General Purpose Tools

OBD II Power Supply Cable


Preserves vehicle codes and electronic presets when swapping car battery

When replacing your car battery, or even trickle charging it, it is often advantageous to power the car externally. Supplying power to the car while the battery is swapped out preserves ECU adaptation codes, time of day clock settings, trip meter values, radio security codes, etc. It also prevents sparking at the terminals of the new battery when when the cables are reconnected since the cables are already at 12V potential.

Powering the car can be be done through the cigarette lighter socket, but this has the disadvantage that this socket is usually switched, requiring the keys to be inserted and at least turned to the ACC position, energizing extraneous accessories and increasing the load/drainage on your external backup battery/power pack.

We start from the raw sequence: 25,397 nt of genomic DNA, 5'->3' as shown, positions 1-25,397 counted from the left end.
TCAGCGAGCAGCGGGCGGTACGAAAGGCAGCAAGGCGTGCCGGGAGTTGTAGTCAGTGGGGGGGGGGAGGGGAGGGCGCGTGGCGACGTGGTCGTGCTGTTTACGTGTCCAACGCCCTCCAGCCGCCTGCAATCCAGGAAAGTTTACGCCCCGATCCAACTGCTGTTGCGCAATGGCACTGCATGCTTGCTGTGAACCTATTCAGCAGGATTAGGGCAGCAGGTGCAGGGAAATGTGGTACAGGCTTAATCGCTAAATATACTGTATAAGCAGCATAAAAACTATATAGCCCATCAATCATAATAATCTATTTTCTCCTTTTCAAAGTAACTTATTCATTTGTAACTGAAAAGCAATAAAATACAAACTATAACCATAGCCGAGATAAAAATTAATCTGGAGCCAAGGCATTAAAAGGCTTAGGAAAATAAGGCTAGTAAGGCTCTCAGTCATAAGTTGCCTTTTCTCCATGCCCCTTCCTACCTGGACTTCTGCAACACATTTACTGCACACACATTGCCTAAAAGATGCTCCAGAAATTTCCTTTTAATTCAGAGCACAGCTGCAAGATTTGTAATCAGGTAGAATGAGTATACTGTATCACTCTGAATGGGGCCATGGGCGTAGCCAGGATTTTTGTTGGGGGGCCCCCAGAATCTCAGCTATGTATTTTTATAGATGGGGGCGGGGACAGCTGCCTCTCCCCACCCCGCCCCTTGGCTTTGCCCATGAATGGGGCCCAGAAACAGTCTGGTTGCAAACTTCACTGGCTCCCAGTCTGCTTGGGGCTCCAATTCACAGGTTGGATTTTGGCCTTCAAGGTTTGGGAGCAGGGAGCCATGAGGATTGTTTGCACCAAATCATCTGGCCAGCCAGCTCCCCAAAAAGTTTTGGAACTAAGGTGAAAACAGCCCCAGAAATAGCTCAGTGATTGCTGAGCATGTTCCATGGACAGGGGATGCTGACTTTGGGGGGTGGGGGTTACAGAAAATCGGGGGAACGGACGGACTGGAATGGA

The car’s OBDII connector has a non-switched, always on, 12V pin (and GND). Connecting your backup power through the OBDII connector allows you to take your keys out of the car, lock it (with the fob, etc), and leave it, for days if necessary. When the car’s main battery is removed I will put a nitrile glove over the positive (red) connector as this connector is still energized by your backup power and you don’t want in touching some engine part and shorting. Just don’t try starting your car with power through the OBDII connector. At best you’re more than likely to blow a fuse somewhere.

-- Bruce Bowen 01/8/18